Food and drinks (eating, drinking) are somewhat of an inconvenience. Don’t think for a second that you can survive here so long as you have some spare cash in your pocket Manila-style. Meals are something that you have to prepare for. There are sari-sari stores, though, so if you’re fine with pansit everything, be my guest. And because this was the missus’ second time, we came prepared with frozen meats, canned goods, and even bigas.

Side story: I saw a barkada (all boys) lug a full-sized cooler filled with beers from the mainland to Tingloy. And mind you, this is not of  the Coleman type—think Coke coolers used in food markets/bazaars. As for us, I was tasked to carry a 5-liter mineral water . Tanggal-kamay sarap.

Recent update/addition (08/04/18): I was able to find data signal that’s good enough for some must-do work, but it was such a pain.

The beach and the mini lagoon

You can walk the entire length of the beach from end to end. On the far right (if you’re on the ocean and looking at the shore) is another beach that is rockier. On the far left, well, that’s where Mother Nature came to play. Here you’ll find intricate rock formations that gave rise to a breathtaking mini lagoon. A short trek is needed to reach the place, but I will go insofar as saying that it’s safe even for kids.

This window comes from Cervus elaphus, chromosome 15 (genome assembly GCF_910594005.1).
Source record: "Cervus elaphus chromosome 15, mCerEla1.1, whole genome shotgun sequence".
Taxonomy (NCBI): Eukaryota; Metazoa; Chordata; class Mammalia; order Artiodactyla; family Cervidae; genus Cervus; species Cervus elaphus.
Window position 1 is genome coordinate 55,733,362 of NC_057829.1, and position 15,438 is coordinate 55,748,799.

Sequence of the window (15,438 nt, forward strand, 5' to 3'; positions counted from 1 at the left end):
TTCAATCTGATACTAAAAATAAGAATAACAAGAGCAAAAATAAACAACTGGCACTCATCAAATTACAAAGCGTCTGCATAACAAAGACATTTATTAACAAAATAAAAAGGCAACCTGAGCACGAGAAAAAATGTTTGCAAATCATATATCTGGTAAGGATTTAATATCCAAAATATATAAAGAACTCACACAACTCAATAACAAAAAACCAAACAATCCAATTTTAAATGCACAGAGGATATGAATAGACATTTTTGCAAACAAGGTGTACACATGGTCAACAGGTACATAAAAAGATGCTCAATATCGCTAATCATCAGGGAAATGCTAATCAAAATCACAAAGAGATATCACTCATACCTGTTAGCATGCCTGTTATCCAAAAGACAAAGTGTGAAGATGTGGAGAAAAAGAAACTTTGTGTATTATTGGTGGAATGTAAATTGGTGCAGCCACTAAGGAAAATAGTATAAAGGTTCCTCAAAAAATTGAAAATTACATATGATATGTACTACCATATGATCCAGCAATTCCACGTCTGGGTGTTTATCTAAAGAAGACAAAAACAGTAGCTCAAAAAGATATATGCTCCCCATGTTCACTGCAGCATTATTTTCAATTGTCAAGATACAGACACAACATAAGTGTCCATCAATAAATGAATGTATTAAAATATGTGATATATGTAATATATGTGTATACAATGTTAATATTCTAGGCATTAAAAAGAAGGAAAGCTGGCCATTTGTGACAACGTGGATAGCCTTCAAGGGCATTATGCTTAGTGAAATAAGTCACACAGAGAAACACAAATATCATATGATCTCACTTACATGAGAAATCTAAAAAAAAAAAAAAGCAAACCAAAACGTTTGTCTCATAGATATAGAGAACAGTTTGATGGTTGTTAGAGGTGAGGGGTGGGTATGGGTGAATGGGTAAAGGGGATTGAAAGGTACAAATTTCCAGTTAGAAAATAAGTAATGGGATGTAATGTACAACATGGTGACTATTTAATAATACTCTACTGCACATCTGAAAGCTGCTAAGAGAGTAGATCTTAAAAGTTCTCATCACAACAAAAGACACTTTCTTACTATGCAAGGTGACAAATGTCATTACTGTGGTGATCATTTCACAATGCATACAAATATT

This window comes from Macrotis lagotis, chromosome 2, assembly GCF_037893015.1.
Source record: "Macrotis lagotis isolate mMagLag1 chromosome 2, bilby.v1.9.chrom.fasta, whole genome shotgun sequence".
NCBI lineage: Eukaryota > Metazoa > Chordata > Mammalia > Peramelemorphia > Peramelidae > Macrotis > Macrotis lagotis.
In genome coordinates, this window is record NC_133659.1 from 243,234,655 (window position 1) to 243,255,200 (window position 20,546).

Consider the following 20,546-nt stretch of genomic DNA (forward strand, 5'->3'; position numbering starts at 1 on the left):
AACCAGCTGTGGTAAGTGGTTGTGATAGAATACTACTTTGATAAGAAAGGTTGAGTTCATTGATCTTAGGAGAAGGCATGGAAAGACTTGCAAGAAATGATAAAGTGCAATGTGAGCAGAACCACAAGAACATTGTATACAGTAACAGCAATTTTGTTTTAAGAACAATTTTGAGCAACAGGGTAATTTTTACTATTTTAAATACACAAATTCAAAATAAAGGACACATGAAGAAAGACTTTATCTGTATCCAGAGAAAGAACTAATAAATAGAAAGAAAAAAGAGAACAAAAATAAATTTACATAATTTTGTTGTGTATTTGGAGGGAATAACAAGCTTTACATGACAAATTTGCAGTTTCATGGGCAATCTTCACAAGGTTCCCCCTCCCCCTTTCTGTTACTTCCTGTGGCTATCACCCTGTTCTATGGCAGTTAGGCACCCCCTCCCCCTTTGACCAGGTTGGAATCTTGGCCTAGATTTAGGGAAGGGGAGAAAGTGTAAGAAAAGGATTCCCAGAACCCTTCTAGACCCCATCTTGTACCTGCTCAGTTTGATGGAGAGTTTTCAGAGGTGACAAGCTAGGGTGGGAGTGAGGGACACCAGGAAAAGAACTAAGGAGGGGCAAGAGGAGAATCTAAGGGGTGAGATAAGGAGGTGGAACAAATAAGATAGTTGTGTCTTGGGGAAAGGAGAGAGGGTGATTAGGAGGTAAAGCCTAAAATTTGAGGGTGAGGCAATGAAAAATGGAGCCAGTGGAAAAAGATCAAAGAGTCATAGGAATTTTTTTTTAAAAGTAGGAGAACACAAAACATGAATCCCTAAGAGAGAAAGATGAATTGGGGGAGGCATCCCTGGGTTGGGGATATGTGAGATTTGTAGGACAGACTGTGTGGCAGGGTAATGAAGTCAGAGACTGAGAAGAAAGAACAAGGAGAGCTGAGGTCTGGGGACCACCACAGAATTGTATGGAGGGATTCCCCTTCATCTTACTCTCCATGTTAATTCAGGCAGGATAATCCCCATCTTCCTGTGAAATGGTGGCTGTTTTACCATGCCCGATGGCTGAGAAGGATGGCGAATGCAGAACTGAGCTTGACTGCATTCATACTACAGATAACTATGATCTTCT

Unfortunately, we weren’t able to go snorkeling so I have nothing to say about the corals. However, this is Batangas-Mindoro so I’m guessing it’s world class. The water is helluva clear, though, and the gradient of the descent is very mild and swimming friendly.

Going back home, another battle

Let’s just say the most unforgettable forgettable moments of this trip all happened during the waiting-for-the-boat times. The port and whoever’s in charge of boat traffic (coast guard?) are simply not ready for the influx of travelers who crowd the docks on season, much like an H&M store opening. It’s scary because people get anxious and become unruly, and it’s always at the brink of getting all out of control—add to that that it all happens under the piercing heat of direct sunlight.

The Angelica
This is what we had to deal with going home. It was also the first time I saw a foreigner cut in line.

In closing

As much as I want Masasa Beach to stay virgin forever, I’d be fine if it were the last time I see it. As the title says, I’m (already a) corny tito and I’ve had my fair share of anything-goes, walang-kinabukasan adventures. Masasa is good for that; it’s also good for off-the-grid escapes or if you want to take a break from the internet and social media, and simply enjoy nature for a while.

The quintessential “until we meet again” shot.

As for its future, I’d honestly be surprised if it doesn’t get commercialized anytime soon. Let’s just hope the developers or would-be small business owners do it in a tasteful manner.

Masasa Beach is excellent for the young ones, but not the young once. I would not even recommend it for a family vacation (with kids, elders), but that’s just me. Not in its current virgin state, at least.

One thought on “Masasa Beach From the Perspective of a Corny Tito”

  1. I miss the old Masasa of 2014, when you had the beach all to yourself, and there weren’t that many trash left behind by irresponsible, squammy tourists.
    Lovely post btw, thanks!